WeChat Issues Illegal Gambling Warning

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WeChat, a Chinese multi-purpose social media application software, has launched a warning over illegal gambling on its network. On the statement, published Thursday, the company said it had plans to strictly implement its “zero-tolerance” policy with regards to betting activities. Read on.

WeChat

No Gambling Allowed on WeChat

Lunar New Year celebrations start this week, and WeChat has warned its users that it would not tolerate illegal gambling on its platform. The company said it had strengthened its technical aptitudes to detect behaviour which relates to gambling on its App. Content reported or flagged as illicit by users or detected by the advanced program will be deleted.

“WeChat will maintain its high-level crackdown [on gambling]” the company said in the statement.

The company further said the information of offenders would be forwarded to the police for a penalty.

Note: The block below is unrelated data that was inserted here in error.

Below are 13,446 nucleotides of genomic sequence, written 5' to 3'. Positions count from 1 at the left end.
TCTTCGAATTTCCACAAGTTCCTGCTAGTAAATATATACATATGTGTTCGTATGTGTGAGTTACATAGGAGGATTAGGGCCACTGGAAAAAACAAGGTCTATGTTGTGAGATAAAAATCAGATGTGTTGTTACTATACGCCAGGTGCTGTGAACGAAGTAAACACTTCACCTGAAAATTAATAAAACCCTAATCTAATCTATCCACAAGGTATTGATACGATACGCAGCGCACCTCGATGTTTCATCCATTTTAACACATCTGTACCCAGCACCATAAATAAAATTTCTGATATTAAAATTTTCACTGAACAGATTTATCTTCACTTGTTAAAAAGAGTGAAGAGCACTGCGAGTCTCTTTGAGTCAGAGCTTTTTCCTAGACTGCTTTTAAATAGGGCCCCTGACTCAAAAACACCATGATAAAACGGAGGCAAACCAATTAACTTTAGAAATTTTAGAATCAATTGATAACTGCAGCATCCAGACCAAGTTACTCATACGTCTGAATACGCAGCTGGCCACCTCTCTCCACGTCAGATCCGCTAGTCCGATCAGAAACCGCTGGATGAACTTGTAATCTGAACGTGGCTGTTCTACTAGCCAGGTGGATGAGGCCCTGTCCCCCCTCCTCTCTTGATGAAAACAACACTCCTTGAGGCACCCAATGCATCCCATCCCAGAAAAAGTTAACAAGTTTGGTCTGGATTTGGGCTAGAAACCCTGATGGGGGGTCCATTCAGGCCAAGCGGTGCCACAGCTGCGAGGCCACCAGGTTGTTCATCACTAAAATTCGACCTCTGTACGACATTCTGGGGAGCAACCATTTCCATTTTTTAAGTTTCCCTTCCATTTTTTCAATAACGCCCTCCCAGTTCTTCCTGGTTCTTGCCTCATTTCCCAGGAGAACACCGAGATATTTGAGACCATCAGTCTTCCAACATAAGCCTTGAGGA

2 300 Illegal Gambling Groups Uncovered

WeChat said over the past two years it had uncovered over 2 300 chat groups on its network that were engaged in online gambling. The users, which were about 30 thousand, had their WeChat accounts disabled and some restricted. Also, during that period, the police had 28 investigations for illegal betting, and 100 WeChat users were arrested.

In September 2017, digital sentries in China ruled that group chat administrators are the ones responsible for the content posted on the group chats.

Law Enforcement Agencies to Help Curb WeChat Crime

The authorities in Macau together with law enforcement agencies have joined forces to help curb the use of the platform for illegal betting.

Just last month, the police broke up the latest of the so-called virtual ‘red envelope’ betting operations. A woman identified as Zhu was reported by ThePaper to have made more than a million rand by opening new groups on WeChat every day in a bid to stay ahead from authorities.

On Friday, the secretary for security in Macau, Wong Sio Chak said the police would: “enhance their collaboration with mainland police departments to work on the prevention and investigation of such crimes.